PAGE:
March 31, 2011

An Appreciation of Some of My Favorite Actors

Jeff Bridges, Harry Dean Stanton, Christopher Walken and many other actors are finally getting their due, and they probably would've been on this list, but the 2000s and beyond have been largely a time of public and critical appreciation for these three actors in particular and for that I am very thankful as a fan of motion pictures.

When Frances McDormand won an Oscar for Fargo way back in 1996, I think many movie goers breathed a sigh of relief at the MPAA getting something right at least, where we the public often get it wrong. No one will ever wonder whether Tim Allen could have done more with the opportunities given him, no one will ever cite him and many, many others who grace the marquees, as unappreciated.

Some of the people on this list just didn’t live long enough to contribute according to the scale of their gifts and abilities. I felt I needed to recognize them too.

This isn't so much a list about actors who are just underrated in my opinion, so much as a look at certain talents in movies who just haven't, or didn't go as far as they could have. Thankfully for many, the shot clock is still running. Harrison Ford could easily have been on this list had he never been cast in Star Wars. Like Baseball's Cooperstown, so very little substance separates the deified icons of cinema from the remarkable talents who remain (for whatever reasons) outside the pantheon of lasting, inarguable superstardom. There is something heartbreaking for movie lovers about those actors who it is assumed are struggling to find work, or appearing in material beneath their prodigious talent, or have yet to reach their full potential... or tragically never will.

Everyone has their hall of underdogs past and present, and this is mine.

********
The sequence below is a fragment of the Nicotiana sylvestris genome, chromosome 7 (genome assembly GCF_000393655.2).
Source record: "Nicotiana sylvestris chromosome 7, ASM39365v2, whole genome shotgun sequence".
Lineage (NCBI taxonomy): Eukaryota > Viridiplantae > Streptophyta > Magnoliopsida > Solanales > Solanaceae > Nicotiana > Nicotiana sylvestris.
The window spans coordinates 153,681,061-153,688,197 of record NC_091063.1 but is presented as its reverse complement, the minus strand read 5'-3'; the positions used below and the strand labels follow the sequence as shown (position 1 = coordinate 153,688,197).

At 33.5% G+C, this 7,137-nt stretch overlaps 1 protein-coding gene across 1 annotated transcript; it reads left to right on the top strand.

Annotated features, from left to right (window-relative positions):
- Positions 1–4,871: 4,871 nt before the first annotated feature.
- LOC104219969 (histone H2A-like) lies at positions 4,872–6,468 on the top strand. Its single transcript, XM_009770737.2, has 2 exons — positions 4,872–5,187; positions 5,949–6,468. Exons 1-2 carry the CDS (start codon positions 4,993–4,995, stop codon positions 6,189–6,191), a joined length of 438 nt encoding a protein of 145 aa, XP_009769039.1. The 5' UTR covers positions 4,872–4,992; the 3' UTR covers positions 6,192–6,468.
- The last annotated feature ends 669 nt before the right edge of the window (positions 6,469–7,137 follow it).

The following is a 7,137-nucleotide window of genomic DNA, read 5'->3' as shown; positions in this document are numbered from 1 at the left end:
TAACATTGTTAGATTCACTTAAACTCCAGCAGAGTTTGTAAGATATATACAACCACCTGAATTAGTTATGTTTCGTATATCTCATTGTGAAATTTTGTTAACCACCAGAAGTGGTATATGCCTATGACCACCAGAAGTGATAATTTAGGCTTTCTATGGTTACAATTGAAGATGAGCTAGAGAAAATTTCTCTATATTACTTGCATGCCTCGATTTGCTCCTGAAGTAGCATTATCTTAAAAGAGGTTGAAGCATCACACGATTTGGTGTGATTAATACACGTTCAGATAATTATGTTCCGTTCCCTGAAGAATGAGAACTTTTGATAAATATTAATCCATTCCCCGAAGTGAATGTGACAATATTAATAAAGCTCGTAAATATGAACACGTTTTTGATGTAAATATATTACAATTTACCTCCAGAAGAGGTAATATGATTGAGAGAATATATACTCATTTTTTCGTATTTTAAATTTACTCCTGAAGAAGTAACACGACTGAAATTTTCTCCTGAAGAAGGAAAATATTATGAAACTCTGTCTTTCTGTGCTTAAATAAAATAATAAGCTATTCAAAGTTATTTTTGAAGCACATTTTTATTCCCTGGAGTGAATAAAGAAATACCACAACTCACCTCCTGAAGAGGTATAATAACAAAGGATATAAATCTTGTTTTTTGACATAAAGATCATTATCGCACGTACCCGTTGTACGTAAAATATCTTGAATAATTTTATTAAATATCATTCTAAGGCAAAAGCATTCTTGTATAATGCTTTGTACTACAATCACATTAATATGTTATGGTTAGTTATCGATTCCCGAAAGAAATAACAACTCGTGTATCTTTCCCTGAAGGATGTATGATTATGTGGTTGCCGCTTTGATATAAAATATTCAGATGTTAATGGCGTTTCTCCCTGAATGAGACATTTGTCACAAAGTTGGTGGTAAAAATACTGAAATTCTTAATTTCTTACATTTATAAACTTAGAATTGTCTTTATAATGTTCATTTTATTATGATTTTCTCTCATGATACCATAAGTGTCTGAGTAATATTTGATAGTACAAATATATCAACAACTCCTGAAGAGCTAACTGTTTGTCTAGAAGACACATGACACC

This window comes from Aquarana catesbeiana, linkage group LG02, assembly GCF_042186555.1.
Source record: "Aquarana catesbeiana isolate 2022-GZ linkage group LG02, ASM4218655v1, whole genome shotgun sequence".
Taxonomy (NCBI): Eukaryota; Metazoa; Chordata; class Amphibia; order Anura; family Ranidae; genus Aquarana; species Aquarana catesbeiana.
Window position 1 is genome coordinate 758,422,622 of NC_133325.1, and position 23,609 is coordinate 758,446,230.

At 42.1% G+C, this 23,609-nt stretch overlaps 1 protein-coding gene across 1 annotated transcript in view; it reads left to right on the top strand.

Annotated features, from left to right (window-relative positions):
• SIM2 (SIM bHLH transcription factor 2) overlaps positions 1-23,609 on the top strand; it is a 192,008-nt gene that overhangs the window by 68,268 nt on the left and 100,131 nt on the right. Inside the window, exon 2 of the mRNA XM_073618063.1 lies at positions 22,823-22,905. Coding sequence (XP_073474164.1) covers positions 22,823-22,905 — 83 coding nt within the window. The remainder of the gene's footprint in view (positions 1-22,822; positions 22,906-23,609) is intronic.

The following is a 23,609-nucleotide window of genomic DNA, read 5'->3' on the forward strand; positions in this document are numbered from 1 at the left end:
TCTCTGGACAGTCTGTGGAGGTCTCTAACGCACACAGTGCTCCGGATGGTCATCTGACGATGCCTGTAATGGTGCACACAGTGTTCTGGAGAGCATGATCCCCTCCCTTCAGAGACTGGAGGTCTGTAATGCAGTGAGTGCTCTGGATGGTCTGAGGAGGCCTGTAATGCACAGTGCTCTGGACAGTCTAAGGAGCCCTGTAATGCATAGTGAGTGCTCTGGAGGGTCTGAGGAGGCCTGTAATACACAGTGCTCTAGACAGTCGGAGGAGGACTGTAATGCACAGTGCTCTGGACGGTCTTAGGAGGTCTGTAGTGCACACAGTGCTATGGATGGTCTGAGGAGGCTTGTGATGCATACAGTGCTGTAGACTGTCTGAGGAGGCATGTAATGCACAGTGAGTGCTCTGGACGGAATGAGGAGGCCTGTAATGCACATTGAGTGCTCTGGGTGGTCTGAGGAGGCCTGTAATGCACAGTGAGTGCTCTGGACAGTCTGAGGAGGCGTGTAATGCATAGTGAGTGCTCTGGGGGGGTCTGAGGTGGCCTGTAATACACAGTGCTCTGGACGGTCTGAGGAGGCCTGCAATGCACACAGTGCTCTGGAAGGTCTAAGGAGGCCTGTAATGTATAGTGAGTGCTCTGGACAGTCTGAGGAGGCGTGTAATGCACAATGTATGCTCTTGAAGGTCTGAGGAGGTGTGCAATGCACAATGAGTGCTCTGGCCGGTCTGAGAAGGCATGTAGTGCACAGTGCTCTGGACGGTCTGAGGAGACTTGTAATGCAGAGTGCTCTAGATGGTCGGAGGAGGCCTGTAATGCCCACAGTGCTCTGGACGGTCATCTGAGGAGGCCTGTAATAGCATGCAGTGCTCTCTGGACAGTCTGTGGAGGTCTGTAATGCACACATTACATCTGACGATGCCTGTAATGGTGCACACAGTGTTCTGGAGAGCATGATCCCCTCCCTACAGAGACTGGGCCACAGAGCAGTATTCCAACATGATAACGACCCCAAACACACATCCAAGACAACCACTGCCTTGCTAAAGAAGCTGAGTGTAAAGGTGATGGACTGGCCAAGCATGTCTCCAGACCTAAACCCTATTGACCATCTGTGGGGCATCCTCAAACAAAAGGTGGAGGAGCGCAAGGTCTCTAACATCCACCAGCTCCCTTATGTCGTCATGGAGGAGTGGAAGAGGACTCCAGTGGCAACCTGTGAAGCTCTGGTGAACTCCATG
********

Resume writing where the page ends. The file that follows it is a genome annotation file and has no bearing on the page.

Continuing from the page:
Elizabeth Shue (Could never act in enough movies to satisfy me.)

Bruce Campbell (If I'd been casting a Superman movie in 1990, Campbell would have been my choice for the lead... or a Batman movie for that matter.)

Robin Tunney,

Eric Bana (Just hasn't clicked yet with world audiences, but he's good in everything he's ever been in; especially his entertainingly overwrought and unrecognizable turn as a villain in the last Star Trek film by JJ Abrams.)

Aidan Quinn,

Rutger Hauer (The man whose performance carried Bladerunner deserved better, bigger projects.)

Emily Watson, (A walking, talking, breathing genius of an actor.)

Courtney B. Vance,

John Cazale (My favorite actor of all time.)

Brooke Adams,

Rufus Sewell,

Patrick Wilson,

Carla Gugino,

Michael Rosenbaum,

James Mason (Sure he was in great movies but he should have been in many more. Once he lost the role of James Bond to Sean Connery, his career took questionable turns.)

Dennis Christopher,

Andre Braugher,

Treat Williams,

Katrin Cartlidge,

Richard Jordan (Simply one of the finest actors this country has ever produced.)

Tim Roth,

Stephen McHattie,

Kyle Secor,

Giancarlo Esposito (Got his start in Taps with Sean Penn, Timothy Hutton, and Tom Cruise, then somehow, for some reason, didn’t become a leading man, a household name or big star.)

Franka Potente,

Andy Garcia,

Damian Lewis (Seriously, someone needs to do something about this guy soon, before he’s relegated to just Masterpiece Theatre in America, and only BBC mini-series programming in the UK.)

Adolph Caesar,

Keir Dullea,

Bill Nunn,

Jeff Daniels (In one of the most notable cases of one star replacing another altogether, Daniels had his career seemingly absorbed by that of Bill Pullman's.)

Michael Sarrazin,

Peter Weller,

John Savage,

Jean-Marc Barr (I'm still praying this guy will suddenly breakout somehow.)

Scott Grimes,

Terry O'Quinn (is just a great actor who has done incredible things with sometimes terrible scripts.)

Howard E. Rollins Jr. (I still think he died far too soon, as did a few others on this list.)